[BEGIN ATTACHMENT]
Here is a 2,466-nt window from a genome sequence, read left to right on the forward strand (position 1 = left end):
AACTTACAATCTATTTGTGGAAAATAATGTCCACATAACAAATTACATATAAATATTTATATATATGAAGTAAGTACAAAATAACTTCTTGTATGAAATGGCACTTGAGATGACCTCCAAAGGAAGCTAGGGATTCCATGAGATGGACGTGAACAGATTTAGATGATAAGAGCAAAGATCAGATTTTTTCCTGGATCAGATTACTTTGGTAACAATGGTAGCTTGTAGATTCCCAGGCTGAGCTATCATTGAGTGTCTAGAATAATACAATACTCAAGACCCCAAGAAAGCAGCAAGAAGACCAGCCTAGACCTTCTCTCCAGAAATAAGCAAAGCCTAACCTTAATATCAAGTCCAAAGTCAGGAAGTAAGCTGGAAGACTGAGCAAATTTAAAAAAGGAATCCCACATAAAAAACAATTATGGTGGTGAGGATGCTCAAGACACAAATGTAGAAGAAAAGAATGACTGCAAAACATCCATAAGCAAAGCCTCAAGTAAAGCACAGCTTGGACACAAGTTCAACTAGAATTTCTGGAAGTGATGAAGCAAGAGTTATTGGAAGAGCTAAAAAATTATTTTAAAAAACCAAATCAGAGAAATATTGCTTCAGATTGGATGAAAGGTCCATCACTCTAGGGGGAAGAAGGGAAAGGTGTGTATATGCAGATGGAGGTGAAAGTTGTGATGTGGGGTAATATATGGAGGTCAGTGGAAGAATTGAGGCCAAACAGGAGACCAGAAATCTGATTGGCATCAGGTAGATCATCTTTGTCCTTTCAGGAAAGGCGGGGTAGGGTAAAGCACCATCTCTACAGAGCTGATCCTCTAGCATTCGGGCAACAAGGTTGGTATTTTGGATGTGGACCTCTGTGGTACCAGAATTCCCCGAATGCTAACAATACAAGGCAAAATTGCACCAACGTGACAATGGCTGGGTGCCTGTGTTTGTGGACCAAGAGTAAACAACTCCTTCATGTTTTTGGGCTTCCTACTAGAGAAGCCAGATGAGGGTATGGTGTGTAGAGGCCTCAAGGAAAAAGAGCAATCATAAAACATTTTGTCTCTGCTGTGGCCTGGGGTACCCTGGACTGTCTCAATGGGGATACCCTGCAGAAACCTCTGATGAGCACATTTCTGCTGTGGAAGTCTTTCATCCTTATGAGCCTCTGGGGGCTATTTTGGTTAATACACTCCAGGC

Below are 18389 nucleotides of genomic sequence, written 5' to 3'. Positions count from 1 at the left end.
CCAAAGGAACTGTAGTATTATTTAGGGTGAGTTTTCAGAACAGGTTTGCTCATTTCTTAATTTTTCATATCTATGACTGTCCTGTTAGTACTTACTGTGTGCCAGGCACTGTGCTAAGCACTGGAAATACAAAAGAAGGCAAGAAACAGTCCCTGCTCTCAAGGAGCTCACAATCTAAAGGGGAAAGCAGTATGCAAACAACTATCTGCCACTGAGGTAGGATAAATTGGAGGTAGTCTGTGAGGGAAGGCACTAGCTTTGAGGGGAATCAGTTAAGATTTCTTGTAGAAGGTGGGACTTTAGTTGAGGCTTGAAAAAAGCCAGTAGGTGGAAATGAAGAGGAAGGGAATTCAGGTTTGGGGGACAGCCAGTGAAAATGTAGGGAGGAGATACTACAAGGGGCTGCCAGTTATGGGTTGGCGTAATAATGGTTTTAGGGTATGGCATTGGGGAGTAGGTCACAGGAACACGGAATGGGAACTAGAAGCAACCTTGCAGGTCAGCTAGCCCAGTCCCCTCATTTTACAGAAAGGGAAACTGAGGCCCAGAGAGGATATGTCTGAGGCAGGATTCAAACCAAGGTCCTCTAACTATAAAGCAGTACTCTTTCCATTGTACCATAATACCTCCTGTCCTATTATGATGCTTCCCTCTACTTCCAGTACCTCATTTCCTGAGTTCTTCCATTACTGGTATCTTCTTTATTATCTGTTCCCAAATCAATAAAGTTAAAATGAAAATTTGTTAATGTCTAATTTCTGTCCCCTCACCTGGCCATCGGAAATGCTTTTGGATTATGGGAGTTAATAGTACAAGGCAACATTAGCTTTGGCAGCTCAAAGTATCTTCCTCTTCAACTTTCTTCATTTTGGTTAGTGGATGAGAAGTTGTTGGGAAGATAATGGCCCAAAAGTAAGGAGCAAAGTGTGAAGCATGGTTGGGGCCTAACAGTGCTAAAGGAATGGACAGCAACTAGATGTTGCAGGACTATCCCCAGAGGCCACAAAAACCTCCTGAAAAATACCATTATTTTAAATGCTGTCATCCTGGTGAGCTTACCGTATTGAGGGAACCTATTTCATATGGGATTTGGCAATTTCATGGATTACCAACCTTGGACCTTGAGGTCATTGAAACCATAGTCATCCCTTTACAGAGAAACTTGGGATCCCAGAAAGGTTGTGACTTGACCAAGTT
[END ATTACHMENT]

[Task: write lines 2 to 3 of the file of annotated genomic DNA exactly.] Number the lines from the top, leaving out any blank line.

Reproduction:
AACTTACAATCTATTTGTGGAAAATAATGTCCACATAACAAATTACATATAAATATTTATATATATGAAGTAAGTACAAAATAACTTCTTGTATGAAATGGCACTTGAGATGACCTCCAAAGGAAGCTAGGGATTCCATGAGATGGACGTGAACAGATTTAGATGATAAGAGCAAAGATCAGATTTTTTCCTGGATCAGATTACTTTGGTAACAATGGTAGCTTGTAGATTCCCAGGCTGAGCTATCATTGAGTGTCTAGAATAATACAATACTCAAGACCCCAAGAAAGCAGCAAGAAGACCAGCCTAGACCTTCTCTCCAGAAATAAGCAAAGCCTAACCTTAATATCAAGTCCAAAGTCAGGAAGTAAGCTGGAAGACTGAGCAAATTTAAAAAAGGAATCCCACATAAAAAACAATTATGGTGGTGAGGATGCTCAAGACACAAATGTAGAAGAAAAGAATGACTGCAAAACATCCATAAGCAAAGCCTCAAGTAAAGCACAGCTTGGACACAAGTTCAACTAGAATTTCTGGAAGTGATGAAGCAAGAGTTATTGGAAGAGCTAAAAAATTATTTTAAAAAACCAAATCAGAGAAATATTGCTTCAGATTGGATGAAAGGTCCATCACTCTAGGGGGAAGAAGGGAAAGGTGTGTATATGCAGATGGAGGTGAAAGTTGTGATGTGGGGTAATATATGGAGGTCAGTGGAAGAATTGAGGCCAAACAGGAGACCAGAAATCTGATTGGCATCAGGTAGATCATCTTTGTCCTTTCAGGAAAGGCGGGGTAGGGTAAAGCACCATCTCTACAGAGCTGATCCTCTAGCATTCGGGCAACAAGGTTGGTATTTTGGATGTGGACCTCTGTGGTACCAGAATTCCCCGAATGCTAACAATACAAGGCAAAATTGCACCAACGTGACAATGGCTGGGTGCCTGTGTTTGTGGACCAAGAGTAAACAACTCCTTCATGTTTTTGGGCTTCCTACTAGAGAAGCCAGATGAGGGTATGGTGTGTAGAGGCCTCAAGGAAAAAGAGCAATCATAAAACATTTTGTCTCTGCTGTGGCCTGGGGTACCCTGGACTGTCTCAATGGGGATACCCTGCAGAAACCTCTGATGAGCACATTTCTGCTGTGGAAGTCTTTCATCCTTATGAGCCTCTGGGGGCTATTTTGGTTAATACACTCCAGGC

Below are 18389 nucleotides of genomic sequence, written 5' to 3'. Positions count from 1 at the left end.